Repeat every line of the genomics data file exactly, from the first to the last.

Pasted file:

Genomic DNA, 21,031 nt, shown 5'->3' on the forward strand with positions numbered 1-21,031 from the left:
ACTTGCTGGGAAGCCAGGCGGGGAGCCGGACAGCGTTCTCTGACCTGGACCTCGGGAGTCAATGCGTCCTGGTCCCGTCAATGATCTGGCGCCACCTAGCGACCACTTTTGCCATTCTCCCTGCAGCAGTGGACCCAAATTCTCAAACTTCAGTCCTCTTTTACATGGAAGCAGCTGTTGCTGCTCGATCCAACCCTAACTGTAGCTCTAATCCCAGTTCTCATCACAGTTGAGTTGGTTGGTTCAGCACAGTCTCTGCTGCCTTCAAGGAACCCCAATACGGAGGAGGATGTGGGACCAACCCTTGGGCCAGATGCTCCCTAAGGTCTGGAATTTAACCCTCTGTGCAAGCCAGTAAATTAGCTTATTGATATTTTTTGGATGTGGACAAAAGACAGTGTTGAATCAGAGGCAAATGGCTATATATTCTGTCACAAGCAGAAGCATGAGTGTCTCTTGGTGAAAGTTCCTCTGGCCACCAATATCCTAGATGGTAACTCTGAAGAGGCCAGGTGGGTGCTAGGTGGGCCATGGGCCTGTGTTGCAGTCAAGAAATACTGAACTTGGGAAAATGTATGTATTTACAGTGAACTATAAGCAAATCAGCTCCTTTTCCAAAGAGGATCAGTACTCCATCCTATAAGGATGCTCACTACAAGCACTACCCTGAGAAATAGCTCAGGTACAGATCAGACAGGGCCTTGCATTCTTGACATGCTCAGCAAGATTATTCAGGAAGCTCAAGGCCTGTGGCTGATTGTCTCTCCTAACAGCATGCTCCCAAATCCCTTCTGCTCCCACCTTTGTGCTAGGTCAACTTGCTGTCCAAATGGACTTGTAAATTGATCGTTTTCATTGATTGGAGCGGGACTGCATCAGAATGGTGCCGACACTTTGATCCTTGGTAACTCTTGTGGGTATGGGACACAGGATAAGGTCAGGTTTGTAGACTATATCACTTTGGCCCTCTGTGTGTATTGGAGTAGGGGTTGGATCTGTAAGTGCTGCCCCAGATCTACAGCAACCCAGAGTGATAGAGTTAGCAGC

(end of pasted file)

Genomic DNA, 21,031 nt, shown 5'->3' on the forward strand with positions numbered 1-21,031 from the left:
ACTTGCTGGGAAGCCAGGCGGGGAGCCGGACAGCGTTCTCTGACCTGGACCTCGGGAGTCAATGCGTCCTGGTCCCGTCAATGATCTGGCGCCACCTAGCGACCACTTTTGCCATTCTCCCTGCAGCAGTGGACCCAAATTCTCAAACTTCAGTCCTCTTTTACATGGAAGCAGCTGTTGCTGCTCGATCCAACCCTAACTGTAGCTCTAATCCCAGTTCTCATCACAGTTGAGTTGGTTGGTTCAGCACAGTCTCTGCTGCCTTCAAGGAACCCCAATACGGAGGAGGATGTGGGACCAACCCTTGGGCCAGATGCTCCCTAAGGTCTGGAATTTAACCCTCTGTGCAAGCCAGTAAATTAGCTTATTGATATTTTTTGGATGTGGACAAAAGACAGTGTTGAATCAGAGGCAAATGGCTATATATTCTGTCACAAGCAGAAGCATGAGTGTCTCTTGGTGAAAGTTCCTCTGGCCACCAATATCCTAGATGGTAACTCTGAAGAGGCCAGGTGGGTGCTAGGTGGGCCATGGGCCTGTGTTGCAGTCAAGAAATACTGAACTTGGGAAAATGTATGTATTTACAGTGAACTATAAGCAAATCAGCTCCTTTTCCAAAGAGGATCAGTACTCCATCCTATAAGGATGCTCACTACAAGCACTACCCTGAGAAATAGCTCAGGTACAGATCAGACAGGGCCTTGCATTCTTGACATGCTCAGCAAGATTATTCAGGAAGCTCAAGGCCTGTGGCTGATTGTCTCTCCTAACAGCATGCTCCCAAATCCCTTCTGCTCCCACCTTTGTGCTAGGTCAACTTGCTGTCCAAATGGACTTGTAAATTGATCGTTTTCATTGATTGGAGCGGGACTGCATCAGAATGGTGCCGACACTTTGATCCTTGGTAACTCTTGTGGGTATGGGACACAGGATAAGGTCAGGTTTGTAGACTATATCACTTTGGCCCTCTGTGTGTATTGGAGTAGGGGTTGGATCTGTAAGTGCTGCCCCAGATCTACAGCAACCCAGAGTGATAGAGTTAGCAGC